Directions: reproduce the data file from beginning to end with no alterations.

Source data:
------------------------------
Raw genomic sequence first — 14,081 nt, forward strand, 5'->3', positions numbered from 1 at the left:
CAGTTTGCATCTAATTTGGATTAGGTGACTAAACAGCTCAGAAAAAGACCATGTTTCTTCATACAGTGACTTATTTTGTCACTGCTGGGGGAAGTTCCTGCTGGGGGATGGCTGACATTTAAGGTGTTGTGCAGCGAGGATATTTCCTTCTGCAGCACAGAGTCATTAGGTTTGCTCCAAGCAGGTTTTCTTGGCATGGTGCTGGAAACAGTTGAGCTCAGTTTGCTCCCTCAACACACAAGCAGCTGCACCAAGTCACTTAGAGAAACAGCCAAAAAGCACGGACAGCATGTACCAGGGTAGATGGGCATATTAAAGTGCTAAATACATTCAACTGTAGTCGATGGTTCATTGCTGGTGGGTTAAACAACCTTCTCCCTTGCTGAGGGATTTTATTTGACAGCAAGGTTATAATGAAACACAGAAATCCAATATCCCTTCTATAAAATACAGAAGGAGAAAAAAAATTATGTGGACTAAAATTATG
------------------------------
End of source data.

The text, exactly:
Raw genomic sequence first — 14,081 nt, forward strand, 5'->3', positions numbered from 1 at the left:
CAGTTTGCATCTAATTTGGATTAGGTGACTAAACAGCTCAGAAAAAGACCATGTTTCTTCATACAGTGACTTATTTTGTCACTGCTGGGGGAAGTTCCTGCTGGGGGATGGCTGACATTTAAGGTGTTGTGCAGCGAGGATATTTCCTTCTGCAGCACAGAGTCATTAGGTTTGCTCCAAGCAGGTTTTCTTGGCATGGTGCTGGAAACAGTTGAGCTCAGTTTGCTCCCTCAACACACAAGCAGCTGCACCAAGTCACTTAGAGAAACAGCCAAAAAGCACGGACAGCATGTACCAGGGTAGATGGGCATATTAAAGTGCTAAATACATTCAACTGTAGTCGATGGTTCATTGCTGGTGGGTTAAACAACCTTCTCCCTTGCTGAGGGATTTTATTTGACAGCAAGGTTATAATGAAACACAGAAATCCAATATCCCTTCTATAAAATACAGAAGGAGAAAAAAAATTATGTGGACTAAAATTATG